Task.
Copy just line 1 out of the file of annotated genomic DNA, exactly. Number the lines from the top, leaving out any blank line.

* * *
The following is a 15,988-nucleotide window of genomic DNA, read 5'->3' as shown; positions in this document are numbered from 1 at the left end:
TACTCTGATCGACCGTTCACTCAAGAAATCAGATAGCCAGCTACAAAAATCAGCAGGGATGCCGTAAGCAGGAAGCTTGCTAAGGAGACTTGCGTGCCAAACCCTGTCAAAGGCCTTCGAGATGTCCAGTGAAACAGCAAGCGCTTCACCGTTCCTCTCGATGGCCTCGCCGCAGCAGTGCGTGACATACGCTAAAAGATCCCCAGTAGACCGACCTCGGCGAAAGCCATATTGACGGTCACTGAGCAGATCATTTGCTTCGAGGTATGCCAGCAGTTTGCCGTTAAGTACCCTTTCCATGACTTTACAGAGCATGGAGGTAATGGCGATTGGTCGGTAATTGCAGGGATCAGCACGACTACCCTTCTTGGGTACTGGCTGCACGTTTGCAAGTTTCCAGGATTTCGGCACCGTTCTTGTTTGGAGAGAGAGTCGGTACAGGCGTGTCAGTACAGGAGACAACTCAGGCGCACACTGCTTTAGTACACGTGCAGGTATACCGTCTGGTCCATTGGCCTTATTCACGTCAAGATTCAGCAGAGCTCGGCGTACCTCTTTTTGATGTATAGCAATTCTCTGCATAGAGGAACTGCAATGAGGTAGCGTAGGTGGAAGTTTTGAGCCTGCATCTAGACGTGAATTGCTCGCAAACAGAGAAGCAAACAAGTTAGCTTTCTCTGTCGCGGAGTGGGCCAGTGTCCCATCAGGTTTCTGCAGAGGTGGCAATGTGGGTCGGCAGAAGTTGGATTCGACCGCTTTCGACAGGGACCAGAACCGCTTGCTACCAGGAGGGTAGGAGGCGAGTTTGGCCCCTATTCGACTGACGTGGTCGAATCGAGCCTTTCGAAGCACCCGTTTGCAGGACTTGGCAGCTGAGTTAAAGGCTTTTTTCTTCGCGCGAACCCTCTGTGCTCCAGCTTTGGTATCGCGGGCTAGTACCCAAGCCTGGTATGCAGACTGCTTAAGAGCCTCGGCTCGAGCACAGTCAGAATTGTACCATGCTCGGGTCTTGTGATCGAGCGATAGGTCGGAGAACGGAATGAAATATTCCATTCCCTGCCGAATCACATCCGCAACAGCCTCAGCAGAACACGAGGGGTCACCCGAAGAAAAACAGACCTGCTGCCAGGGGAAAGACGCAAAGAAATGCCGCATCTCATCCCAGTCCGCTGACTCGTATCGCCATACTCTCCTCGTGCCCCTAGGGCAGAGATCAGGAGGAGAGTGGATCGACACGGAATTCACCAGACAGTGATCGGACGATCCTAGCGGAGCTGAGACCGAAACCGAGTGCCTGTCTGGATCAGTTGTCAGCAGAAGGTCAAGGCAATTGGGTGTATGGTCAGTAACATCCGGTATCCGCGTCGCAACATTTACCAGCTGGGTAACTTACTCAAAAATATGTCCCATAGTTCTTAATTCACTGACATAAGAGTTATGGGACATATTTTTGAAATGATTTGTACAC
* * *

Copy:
The following is a 15,988-nucleotide window of genomic DNA, read 5'->3' as shown; positions in this document are numbered from 1 at the left end: